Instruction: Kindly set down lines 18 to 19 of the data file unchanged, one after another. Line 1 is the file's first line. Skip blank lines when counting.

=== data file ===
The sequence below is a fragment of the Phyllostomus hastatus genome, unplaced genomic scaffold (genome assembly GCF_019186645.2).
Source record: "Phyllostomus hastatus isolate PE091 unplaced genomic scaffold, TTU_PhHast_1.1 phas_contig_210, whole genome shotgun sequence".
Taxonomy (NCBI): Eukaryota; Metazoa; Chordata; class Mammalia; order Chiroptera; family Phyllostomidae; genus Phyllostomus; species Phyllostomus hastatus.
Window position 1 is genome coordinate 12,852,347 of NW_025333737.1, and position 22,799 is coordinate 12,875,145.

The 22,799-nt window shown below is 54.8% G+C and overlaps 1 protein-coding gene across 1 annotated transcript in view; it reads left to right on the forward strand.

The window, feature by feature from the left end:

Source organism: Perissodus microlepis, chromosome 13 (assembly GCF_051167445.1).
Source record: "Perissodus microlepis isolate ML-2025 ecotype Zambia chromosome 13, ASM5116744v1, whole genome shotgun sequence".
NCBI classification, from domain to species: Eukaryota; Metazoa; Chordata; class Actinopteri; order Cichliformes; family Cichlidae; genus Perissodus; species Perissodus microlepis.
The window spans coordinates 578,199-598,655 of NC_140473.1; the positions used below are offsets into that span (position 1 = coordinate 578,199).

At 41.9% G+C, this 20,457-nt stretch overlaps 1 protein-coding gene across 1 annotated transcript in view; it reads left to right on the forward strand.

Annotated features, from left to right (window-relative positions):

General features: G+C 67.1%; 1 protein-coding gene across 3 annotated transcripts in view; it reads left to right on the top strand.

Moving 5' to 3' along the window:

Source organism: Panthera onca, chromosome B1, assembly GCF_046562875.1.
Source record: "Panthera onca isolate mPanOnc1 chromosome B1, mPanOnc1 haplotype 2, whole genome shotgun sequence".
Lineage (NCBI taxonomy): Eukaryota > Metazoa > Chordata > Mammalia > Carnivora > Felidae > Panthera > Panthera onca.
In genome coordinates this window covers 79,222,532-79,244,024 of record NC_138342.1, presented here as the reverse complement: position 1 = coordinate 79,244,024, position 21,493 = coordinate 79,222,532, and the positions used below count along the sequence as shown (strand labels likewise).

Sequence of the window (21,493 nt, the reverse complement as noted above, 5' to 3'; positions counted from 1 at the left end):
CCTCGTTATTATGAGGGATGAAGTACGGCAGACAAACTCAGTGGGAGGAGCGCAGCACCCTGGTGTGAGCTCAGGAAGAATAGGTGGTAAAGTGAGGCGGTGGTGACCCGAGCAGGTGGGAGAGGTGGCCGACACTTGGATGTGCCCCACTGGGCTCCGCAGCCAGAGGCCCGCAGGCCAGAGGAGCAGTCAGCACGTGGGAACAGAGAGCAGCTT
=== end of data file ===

In genome coordinates this window covers 79,222,532-79,244,024 of record NC_138342.1, presented here as the reverse complement: position 1 = coordinate 79,244,024, position 21,493 = coordinate 79,222,532, and the positions used below count along the sequence as shown (strand labels likewise).

Sequence of the window (21,493 nt, the reverse complement as noted above, 5' to 3'; positions counted from 1 at the left end):